A formidable rival to the famous MSW durians, Black Thorn has a similar bittersweet flavour to its flesh. However, they are not as common as MSW durians so they tend to fetch a slightly higher price. They have a wonderfully indulgent custard-like texture, and is a delight that all durian-lovers have to try at least once!
The D17 (also recently known as the S17) has a satisfying creamy texture, with moist flesh that won’t leave you searching for water during your durian feast. Most D17 durians have a unique bitter taste that doesn’t overwhelm or feel too jelak after a while.
15. Hor Lor (D163)
A good choice for beginners and children, the Hor Lor (D163) has a mild taste which won’t be too overwhelming for the palate. This variety is well suited for those who prefer slightly drier and stickier flesh on their durians.
How To Pick A Good Durian
Everybody definitely wants the most bang for their buck, and it would be disappointing if the particular durian you end up with is unsatisfactory. There are two main things to look out for when choosing your durian – ripeness and freshness. We’ve compiled some tips to help you pick the best durian, for optimum flavour and texture.
Scratch The Durian Stem
Using your fingertips to gently scratch the stem of the durian, watch closely to see what happens. If it reveals a fleshy and leafy-green interior, the durian is fresh, likely less than 24 hours off the tree.
If the stem is dark, it means that the durian is likely days old. The same goes for durians that are missing their stems – they are probably of low quality, likely having their stems cut off by the sellers in an attempt to pass them off to unsuspecting buyers.
Additionally, a thicker stalk is an indicator that the fruit has received a lot of nutrients from its tree. This means the flesh is likely to be plumper and of better quality.
Smell The Durian
Sniff along the lines of the durian, where the spikes run parallel to each other. Ideally, smell the top portion of the fruit instead of the bottom, as the husk is thinner at the top and the smell can permeate better.
If there is hardly any smell, the durian is unripe. Besides that, you should also pay attention to the specific scent emitted. If the smell is overpoweringly strong, it’s likely overripe.
It’ll take a bit of experience to nail the exact scent to expect, but you’re mostly looking for an aroma that strikes a good balance between faint and strong.
Pay Attention To Shape
Contrary to popular belief, a perfectly round durian is not necessarily the cream of the crop. Despite their ideal shape, they tend to taste more bland. Instead, look out for irregularly-shaped durians, especially oblong ones, as the flesh tends to be more aromatic and creamy.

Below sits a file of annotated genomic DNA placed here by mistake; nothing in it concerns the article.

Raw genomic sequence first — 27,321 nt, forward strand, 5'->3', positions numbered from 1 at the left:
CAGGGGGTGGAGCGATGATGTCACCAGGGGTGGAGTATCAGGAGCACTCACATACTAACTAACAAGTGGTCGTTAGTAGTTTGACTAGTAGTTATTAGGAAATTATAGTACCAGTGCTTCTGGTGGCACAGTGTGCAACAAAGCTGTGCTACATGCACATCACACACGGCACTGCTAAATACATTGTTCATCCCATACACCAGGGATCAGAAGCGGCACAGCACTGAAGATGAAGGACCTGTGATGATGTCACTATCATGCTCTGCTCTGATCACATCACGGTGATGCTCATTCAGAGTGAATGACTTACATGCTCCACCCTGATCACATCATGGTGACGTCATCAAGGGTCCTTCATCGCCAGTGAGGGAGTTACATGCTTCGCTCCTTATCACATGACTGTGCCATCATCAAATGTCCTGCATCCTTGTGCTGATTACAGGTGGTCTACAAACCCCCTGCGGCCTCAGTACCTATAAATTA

Durians that have bulging sides have fleshy seeds, while concave sides are usually an indicator of hollow chambers.
Shake & Listen
Although the sellers are usually the ones handling the fruits, be sure to listen up when they shake or tap the durians. If you can hear the flesh moving inside the shell, ideally with a clear yet slightly squishy sound, it’s perfectly ripe. Unripe fruits may let out a hard and hollow sound, or no noise at all. The latter also applies to overripe durians.
If you manage to get your hands on a durian, shaking it should let you feel a small movement if it is nicely ripe.
Check The Colour
It’s not uncommon to see customers getting durian sellers to cut open the fruits for inspection before they purchase it. Taking a look at the colour of flesh is another important step in finding the ideal durian.
In the above section, we’ve collated the colours of most durian breeds. Check these normal colours against the fruit you’re inspecting and make sure they more or less match up. If the flesh is too pale (even for those meant to be pale yellow in colour), the fruit would likely have been underdeveloped and would be tasteless.
Additionally, you should also take a quick look at the colour of the spikes on the husk. Bright green spikes indicate the durian is unripe, while dry brown ones point to an overripe fruit. A durian of ideal ripeness should have green spikes with brown tips.
Hopefully this has been helpful in learning more about durians for this upcoming durian season. With the restrictions on dining out, durians can only be enjoyed via takeaway and delivery for now.
Check out our article on durian sellers and delivery services that you can check out for ultimate convenience and indulgence!